Strict adherence to Jewish dietary laws means she also won’t be open on Friday and Saturday nights, and while we loved some things (her sauces and dips are a dream, so is her chicken-matzoh ball soup), we left shaking our heads over others (the barbecue beef needs work, and a lot more time on the smoke).

It is too late in John Curtas’s life for him to argue with people over arcane religious eating rules, so all he can do is wish Eckmann well, and try to get back some weeknight to suss out more Yiddish sustenance.

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Another opening that has him all a-Twitter is Garagiste Wine Bar & Merchant (above) in the Arts District in downtown Las Vegas — the first true wine bar to open in like….forever. Owners Mario Enriquez and Eric Prato are Strip veterans and have sunk their savings (and considerable expertise) into an operation unlike anything  Vegas has ever seen.

This is not some suburban supermarket wine sipping stop (a la Grape Street or Local), this is the real, big city deal — the type of wine bar gaining currency from Los Angeles to New York — featuring a highly curated list of exotic grape juice from some of the most interesting wineries in the world.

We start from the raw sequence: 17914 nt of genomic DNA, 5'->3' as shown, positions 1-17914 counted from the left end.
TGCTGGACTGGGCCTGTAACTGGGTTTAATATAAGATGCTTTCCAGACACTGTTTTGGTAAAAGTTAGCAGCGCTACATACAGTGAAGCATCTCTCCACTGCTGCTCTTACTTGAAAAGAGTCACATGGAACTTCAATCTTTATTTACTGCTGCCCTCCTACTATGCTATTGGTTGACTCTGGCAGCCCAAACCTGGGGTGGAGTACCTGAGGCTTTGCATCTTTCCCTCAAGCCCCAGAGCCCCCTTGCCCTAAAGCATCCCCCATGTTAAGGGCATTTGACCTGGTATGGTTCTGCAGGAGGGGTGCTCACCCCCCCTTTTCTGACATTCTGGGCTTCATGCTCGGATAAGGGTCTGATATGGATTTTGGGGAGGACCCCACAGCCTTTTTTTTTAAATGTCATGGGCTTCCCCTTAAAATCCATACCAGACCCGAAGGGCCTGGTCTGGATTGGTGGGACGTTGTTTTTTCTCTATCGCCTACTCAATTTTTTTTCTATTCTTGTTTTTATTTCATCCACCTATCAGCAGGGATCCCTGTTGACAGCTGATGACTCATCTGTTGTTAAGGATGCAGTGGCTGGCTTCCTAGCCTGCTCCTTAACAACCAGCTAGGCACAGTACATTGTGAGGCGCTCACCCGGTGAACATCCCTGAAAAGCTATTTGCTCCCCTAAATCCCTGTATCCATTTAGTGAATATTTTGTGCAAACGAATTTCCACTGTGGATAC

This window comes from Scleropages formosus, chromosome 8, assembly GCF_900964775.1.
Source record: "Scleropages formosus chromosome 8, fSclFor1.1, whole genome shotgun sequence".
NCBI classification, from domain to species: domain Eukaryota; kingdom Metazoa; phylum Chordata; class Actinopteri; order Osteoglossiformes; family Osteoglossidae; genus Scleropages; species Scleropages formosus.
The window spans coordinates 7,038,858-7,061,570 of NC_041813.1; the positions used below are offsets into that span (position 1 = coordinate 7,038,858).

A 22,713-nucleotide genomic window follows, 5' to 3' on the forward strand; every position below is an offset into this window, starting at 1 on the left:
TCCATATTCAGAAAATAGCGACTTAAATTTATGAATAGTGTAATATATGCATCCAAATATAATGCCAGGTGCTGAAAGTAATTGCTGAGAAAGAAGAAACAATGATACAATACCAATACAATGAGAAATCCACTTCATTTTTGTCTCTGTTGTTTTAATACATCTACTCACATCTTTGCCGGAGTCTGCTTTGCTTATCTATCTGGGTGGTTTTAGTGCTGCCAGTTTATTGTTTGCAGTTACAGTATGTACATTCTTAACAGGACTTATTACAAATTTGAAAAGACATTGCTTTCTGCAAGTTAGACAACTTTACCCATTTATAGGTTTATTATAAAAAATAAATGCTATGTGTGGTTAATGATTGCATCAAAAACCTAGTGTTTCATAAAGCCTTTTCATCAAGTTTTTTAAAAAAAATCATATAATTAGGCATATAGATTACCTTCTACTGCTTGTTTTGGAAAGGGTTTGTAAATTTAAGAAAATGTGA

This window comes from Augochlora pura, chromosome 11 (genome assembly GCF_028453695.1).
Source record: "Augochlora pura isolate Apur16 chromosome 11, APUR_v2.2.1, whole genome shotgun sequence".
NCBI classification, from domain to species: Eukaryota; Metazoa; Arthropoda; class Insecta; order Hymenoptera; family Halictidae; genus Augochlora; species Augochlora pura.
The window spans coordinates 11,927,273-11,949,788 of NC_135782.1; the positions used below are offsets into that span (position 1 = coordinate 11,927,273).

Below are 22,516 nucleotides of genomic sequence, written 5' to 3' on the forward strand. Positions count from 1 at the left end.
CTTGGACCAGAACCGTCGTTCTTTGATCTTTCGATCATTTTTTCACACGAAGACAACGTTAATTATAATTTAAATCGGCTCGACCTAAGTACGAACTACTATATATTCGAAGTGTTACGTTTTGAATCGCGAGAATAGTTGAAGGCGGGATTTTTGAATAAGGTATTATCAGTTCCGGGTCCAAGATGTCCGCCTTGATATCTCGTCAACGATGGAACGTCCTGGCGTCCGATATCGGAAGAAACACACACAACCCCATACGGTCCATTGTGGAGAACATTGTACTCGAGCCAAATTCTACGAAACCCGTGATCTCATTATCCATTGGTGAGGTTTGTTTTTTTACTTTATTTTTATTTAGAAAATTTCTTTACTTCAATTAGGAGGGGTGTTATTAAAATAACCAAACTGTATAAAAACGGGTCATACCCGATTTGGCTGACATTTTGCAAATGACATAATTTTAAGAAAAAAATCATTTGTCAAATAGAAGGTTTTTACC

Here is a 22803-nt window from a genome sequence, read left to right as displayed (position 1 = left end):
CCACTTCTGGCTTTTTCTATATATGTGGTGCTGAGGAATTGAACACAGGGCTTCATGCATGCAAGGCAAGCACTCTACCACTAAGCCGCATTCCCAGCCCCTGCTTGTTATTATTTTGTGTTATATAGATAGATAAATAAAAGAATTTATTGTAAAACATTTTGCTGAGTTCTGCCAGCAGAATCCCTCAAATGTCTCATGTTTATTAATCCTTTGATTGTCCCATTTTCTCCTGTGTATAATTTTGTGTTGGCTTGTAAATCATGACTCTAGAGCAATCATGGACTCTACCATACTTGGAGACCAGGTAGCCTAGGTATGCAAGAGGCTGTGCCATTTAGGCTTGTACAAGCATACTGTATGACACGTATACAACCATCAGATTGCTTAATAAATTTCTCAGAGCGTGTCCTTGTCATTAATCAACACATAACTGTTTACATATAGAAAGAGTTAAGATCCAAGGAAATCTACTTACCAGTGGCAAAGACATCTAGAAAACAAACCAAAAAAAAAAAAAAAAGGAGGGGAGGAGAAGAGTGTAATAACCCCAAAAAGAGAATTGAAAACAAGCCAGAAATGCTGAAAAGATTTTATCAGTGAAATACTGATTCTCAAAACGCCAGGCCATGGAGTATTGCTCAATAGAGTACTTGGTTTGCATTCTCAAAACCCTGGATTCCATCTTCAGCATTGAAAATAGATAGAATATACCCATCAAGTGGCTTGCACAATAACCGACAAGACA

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With everything from JL Chave to noteworthy Nebbiolo to natural wines, Garagiste (the name refers to small-batch, exclusive, Right Bank Bordeaux wineries) is banking on a growing Millenial thirst for great grapes to take hold here, and the early returns (and crowds) have been encouraging.

Those looking for Sonoma chardonnays like they discovered during some insipid California foray should stay in Summerlin.

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On the buzzkill front, word came down yesterday that bBd’s in the Palace Station Hotel and Casino will be closing next week. Those who follow us know what huge fans we are of Ralph Perrazzo and his meat machinations. bBd’s had quite simply the best burgers in town.

It also had an incredible beer program featuring obscure artisanal brews from all over the globe. The meat was ground in-house, and the steaks were a steal, equaling anything you can find a mile to the east at a 20% discount.